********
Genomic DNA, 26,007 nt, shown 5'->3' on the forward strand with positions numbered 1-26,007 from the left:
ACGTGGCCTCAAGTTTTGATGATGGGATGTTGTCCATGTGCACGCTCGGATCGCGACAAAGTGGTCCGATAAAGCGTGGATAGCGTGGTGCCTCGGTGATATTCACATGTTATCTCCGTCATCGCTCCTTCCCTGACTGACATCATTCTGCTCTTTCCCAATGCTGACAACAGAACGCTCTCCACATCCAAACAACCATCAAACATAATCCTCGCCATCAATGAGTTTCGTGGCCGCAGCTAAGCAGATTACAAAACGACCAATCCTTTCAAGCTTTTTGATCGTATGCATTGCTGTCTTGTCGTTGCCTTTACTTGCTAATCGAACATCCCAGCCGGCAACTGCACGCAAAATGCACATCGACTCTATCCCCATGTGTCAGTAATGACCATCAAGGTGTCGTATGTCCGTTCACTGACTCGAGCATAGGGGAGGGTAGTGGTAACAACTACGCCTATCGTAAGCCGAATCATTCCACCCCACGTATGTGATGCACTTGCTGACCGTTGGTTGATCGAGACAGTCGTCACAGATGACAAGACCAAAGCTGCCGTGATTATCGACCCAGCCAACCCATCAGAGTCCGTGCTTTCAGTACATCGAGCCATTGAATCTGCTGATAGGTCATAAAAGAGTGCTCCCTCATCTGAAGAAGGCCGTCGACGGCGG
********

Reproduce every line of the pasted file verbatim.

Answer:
Genomic DNA, 26,007 nt, shown 5'->3' on the forward strand with positions numbered 1-26,007 from the left:
ACGTGGCCTCAAGTTTTGATGATGGGATGTTGTCCATGTGCACGCTCGGATCGCGACAAAGTGGTCCGATAAAGCGTGGATAGCGTGGTGCCTCGGTGATATTCACATGTTATCTCCGTCATCGCTCCTTCCCTGACTGACATCATTCTGCTCTTTCCCAATGCTGACAACAGAACGCTCTCCACATCCAAACAACCATCAAACATAATCCTCGCCATCAATGAGTTTCGTGGCCGCAGCTAAGCAGATTACAAAACGACCAATCCTTTCAAGCTTTTTGATCGTATGCATTGCTGTCTTGTCGTTGCCTTTACTTGCTAATCGAACATCCCAGCCGGCAACTGCACGCAAAATGCACATCGACTCTATCCCCATGTGTCAGTAATGACCATCAAGGTGTCGTATGTCCGTTCACTGACTCGAGCATAGGGGAGGGTAGTGGTAACAACTACGCCTATCGTAAGCCGAATCATTCCACCCCACGTATGTGATGCACTTGCTGACCGTTGGTTGATCGAGACAGTCGTCACAGATGACAAGACCAAAGCTGCCGTGATTATCGACCCAGCCAACCCATCAGAGTCCGTGCTTTCAGTACATCGAGCCATTGAATCTGCTGATAGGTCATAAAAGAGTGCTCCCTCATCTGAAGAAGGCCGTCGACGGCGG